Technology of mental functional representations as a first stage of conceptualization and implementation of complex scientific knowledge in innovation processes
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CitationDorantes-Gonzalez, D.J., Balsa-Yepes, A., Technology of mental functional representations as a first stage of conceptualization and implementation of complex scientific knowledge in innovation processes, Innovations, 12(254), 2019, 2-9.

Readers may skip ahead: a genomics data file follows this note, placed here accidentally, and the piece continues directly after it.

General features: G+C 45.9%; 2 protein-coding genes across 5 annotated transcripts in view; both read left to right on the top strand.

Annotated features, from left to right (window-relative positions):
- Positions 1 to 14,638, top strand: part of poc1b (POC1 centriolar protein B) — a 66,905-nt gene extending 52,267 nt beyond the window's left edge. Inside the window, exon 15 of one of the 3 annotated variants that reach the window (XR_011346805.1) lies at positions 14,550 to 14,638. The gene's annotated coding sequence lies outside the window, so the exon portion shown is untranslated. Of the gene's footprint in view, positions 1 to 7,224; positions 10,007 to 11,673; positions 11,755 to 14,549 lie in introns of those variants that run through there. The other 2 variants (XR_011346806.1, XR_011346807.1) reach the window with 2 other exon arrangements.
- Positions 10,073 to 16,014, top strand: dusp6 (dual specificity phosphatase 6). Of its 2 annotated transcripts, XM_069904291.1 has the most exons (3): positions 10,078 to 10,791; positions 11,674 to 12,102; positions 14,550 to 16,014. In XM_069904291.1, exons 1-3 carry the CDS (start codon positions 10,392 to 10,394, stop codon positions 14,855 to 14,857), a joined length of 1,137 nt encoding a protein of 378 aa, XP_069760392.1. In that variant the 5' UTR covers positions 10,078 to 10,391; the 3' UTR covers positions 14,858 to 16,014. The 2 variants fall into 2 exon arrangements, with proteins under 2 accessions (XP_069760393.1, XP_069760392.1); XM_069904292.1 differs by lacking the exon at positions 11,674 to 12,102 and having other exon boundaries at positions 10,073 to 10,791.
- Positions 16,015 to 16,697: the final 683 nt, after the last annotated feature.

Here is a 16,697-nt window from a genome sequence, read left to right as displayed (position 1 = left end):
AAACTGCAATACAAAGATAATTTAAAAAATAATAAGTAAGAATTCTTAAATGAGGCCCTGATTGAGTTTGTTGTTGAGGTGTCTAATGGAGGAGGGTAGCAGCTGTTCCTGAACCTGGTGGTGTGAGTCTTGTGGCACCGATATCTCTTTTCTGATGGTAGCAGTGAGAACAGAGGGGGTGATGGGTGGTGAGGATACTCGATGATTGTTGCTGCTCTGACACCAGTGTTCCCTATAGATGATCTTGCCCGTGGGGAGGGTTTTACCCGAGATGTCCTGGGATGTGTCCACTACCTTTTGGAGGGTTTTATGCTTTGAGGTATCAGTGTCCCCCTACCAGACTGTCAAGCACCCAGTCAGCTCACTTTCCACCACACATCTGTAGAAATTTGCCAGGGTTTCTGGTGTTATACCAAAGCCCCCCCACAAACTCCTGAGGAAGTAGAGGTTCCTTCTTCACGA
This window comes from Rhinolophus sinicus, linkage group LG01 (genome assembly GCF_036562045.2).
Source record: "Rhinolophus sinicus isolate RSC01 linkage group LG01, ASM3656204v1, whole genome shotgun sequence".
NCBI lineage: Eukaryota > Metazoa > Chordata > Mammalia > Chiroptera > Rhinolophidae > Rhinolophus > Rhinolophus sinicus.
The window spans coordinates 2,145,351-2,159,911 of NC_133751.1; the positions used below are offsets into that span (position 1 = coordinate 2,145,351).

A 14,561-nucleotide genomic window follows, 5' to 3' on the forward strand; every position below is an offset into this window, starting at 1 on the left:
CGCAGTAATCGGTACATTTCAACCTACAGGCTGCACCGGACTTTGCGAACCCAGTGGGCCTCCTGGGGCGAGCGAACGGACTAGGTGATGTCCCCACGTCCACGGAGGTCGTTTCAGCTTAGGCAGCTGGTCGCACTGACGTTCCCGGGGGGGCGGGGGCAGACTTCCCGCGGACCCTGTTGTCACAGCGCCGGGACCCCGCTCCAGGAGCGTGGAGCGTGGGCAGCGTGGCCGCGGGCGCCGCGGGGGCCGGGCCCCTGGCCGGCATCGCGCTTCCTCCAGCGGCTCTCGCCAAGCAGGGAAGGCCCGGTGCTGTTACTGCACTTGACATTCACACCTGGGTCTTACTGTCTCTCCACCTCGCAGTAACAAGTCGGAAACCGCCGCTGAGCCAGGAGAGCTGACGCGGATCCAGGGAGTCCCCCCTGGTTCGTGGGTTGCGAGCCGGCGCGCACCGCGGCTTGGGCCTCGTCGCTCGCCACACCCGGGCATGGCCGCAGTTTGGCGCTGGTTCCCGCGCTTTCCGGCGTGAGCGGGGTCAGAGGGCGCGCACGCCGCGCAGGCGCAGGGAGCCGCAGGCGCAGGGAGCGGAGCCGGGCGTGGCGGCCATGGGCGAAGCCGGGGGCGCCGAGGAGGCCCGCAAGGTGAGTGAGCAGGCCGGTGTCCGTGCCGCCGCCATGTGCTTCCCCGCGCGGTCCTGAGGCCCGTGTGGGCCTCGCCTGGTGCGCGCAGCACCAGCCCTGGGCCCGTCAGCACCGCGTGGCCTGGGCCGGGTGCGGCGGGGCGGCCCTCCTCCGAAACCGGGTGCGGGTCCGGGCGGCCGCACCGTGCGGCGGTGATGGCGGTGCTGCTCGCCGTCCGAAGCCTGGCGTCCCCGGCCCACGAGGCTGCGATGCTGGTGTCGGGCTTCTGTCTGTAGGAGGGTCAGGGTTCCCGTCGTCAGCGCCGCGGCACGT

In innovation processes, it is common to deal with highly cross-multidisciplinary topics. For example, an innovation process may integrate psychological, neuroscientific, biological and engineering disciplines, among many others dealing with bio-cybernetic systems. One specific type of those theories is related to cognitive processes, knowledge representation, and self-learning systems. Therefore, there is a need to easily and rapidly understand, as well as apply and share knowledge of complex theories by innovation managers, engineers, scholars, training practitioners, computational modelers, managers, and stakeholders, among others. In this regard, the present article provides with a graphical tool to represent complex cross- multidisciplinary theories, concepts and processes in a simple, concise, and logical manner, by using functional principles and graphical representations that have been successfully used in engineering and technology areas such as adaptive control systems, algorithmic flow charts, and computational cognitive neuroscience. Once described the models that have been typically used to represent and model knowledge and cognition, functional cognitive modeling is introduced, and then applied to represent and model complex cognitive theories from psychology and neuroscience such as Jean Piaget’s Theory of Intellectual Growth, Antonio Damasio’s Somatic Marker Hypothesis, and Dante Dorantes’ Soft Skills Model.
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